A couple of weeks ago I went to an evening event at Cal Poly State University in San Luis Obispo with Ann Coulter. For those who don’t know her: She is a successful author, accomplished speaker and Fox News commentator, and you either love her or hate her. She is the “real deal,” which means she lets everybody know what she is thinking and feeling – with no exceptions. For me she is a masterpiece of authenticity for several reasons:
Ann speaks up even though she might be stepping on somebody’s toes (this happens all the time). Her honesty is mind-blowing and she says things you would rather not hear. Nevertheless, she speaks up because this is who she is and she cannot help but be herself. Her looks are stunning and if you think that a woman in her 50’s cannot wear short skirts, she will prove you wrong. Ann blows into the room like a whirlwind (not just a breeze), her long blond hair revealing femininity is stunning and deceiving at the same time. If you think you are talking to a blonde “girly” you are so wrong. It won’t take you more than 2 seconds to figure out that this woman is as tough as they come, yet she retains her femininity.
This is not a homage to Ann Coulter, but a call for more authenticity among women. You don’t have to agree with Ann’s politics and her style, but you can still learn a lot from her. The biggest lesson is this: Being authentic takes guts and having guts is reflected in how you show who you really are.
Don’t misunderstand. You should not try to copy Ann or somebody’s style or way of being. Instead, work on your own authenticity and being. Women often take the role of the pleaser. We don’t want to disappoint and we don’t want to show what we really feel or think. Women often hide and play the roles they feel they need to play to make things or their relationships work. We want others to like us and we want others to include us. Will others still like me when they know what I really think? Who cares? Would you rather be loved and respected for who you really are or for who you pretend to be?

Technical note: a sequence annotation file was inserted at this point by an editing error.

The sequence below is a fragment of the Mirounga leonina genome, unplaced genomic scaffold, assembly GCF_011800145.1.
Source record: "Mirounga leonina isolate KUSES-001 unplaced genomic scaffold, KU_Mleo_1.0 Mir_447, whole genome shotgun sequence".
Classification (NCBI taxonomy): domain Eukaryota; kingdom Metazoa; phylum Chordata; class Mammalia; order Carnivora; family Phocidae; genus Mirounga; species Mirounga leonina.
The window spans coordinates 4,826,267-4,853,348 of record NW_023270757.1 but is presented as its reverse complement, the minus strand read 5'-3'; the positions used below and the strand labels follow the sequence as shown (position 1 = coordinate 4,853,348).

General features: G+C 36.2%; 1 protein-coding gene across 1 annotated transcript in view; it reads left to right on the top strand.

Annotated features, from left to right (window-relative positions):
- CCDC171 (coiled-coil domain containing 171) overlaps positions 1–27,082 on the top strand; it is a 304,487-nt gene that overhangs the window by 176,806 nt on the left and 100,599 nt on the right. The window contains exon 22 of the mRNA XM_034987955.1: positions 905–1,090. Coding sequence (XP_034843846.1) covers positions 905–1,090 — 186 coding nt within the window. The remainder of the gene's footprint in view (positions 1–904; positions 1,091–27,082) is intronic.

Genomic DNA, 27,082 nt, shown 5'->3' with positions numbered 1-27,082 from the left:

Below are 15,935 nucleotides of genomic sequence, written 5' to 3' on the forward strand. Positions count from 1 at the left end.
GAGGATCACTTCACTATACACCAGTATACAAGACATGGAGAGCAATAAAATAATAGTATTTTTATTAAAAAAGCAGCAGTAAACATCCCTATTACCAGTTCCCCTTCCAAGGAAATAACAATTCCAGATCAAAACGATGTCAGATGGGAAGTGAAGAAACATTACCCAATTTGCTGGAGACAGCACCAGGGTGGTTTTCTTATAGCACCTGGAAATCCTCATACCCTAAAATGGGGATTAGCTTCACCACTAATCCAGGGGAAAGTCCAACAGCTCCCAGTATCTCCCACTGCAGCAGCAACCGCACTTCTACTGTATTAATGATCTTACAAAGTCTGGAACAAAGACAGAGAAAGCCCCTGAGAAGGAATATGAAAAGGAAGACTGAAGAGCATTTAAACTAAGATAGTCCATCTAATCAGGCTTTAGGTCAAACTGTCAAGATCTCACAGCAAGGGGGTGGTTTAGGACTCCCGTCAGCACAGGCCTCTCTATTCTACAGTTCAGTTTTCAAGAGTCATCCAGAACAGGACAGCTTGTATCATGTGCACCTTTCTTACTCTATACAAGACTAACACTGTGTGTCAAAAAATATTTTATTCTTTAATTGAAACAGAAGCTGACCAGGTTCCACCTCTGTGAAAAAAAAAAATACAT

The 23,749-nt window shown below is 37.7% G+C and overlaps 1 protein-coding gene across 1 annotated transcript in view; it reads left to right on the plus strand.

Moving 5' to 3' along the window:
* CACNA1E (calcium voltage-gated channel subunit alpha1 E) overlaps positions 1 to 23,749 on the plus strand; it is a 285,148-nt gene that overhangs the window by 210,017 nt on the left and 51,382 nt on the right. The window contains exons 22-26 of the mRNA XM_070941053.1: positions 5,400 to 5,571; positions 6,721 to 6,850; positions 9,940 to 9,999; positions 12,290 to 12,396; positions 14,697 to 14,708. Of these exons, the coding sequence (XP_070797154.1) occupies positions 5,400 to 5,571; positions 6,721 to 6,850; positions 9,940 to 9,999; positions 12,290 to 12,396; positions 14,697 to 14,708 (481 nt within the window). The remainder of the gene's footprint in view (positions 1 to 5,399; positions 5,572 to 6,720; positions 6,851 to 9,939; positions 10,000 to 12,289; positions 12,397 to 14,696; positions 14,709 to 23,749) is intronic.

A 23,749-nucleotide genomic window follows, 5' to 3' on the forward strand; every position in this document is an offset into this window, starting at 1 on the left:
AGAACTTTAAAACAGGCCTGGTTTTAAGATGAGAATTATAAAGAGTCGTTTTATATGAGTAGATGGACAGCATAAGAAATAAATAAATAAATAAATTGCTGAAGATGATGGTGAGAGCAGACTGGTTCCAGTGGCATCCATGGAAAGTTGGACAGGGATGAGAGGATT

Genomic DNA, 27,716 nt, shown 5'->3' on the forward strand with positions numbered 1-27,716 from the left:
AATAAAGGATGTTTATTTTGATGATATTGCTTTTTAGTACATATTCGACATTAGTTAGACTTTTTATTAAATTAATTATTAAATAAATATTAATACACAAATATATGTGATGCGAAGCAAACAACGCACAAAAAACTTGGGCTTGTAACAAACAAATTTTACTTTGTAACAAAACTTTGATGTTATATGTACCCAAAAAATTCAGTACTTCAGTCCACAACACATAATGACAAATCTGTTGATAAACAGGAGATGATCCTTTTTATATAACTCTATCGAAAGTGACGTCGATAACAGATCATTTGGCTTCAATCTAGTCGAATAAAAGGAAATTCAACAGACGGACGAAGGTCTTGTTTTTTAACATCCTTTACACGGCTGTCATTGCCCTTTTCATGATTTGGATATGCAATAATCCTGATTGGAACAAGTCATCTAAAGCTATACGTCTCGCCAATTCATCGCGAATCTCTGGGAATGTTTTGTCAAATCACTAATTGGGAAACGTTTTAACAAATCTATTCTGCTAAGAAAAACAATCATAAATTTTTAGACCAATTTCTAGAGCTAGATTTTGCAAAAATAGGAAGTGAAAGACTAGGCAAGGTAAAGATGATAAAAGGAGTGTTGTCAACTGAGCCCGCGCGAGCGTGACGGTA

The answer to me is a no-brainer. I want to be loved and respected for who I am. I have weaknesses and edges, but I have a lot to give. So do you! Don’t question yourself and allow others to consistently question you. Begin to embrace who you really are and let the world know who this person is.
You will make new friends and maybe lose some old friends. You will make many people happy while disappointing others, but one thing is certain, you will never be disappointed about yourself and you will never question who you are. That is the “real deal,” because you can rely on what really matters: YOU.
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Yes, great, so true!
Isn’t there anybody out there who disagrees with me? I chose Ann Coulter being aware that she is a bold example. The way she expresses her heartfelt opinion is often hurtful to others (probly even intended) I enjoyed meeting with her in person and her “style” did not threaten me. On contrary I was deeply impressed by her presence and authenticity. Nevertheless I understand the discussions about her being too aggressive and blunt.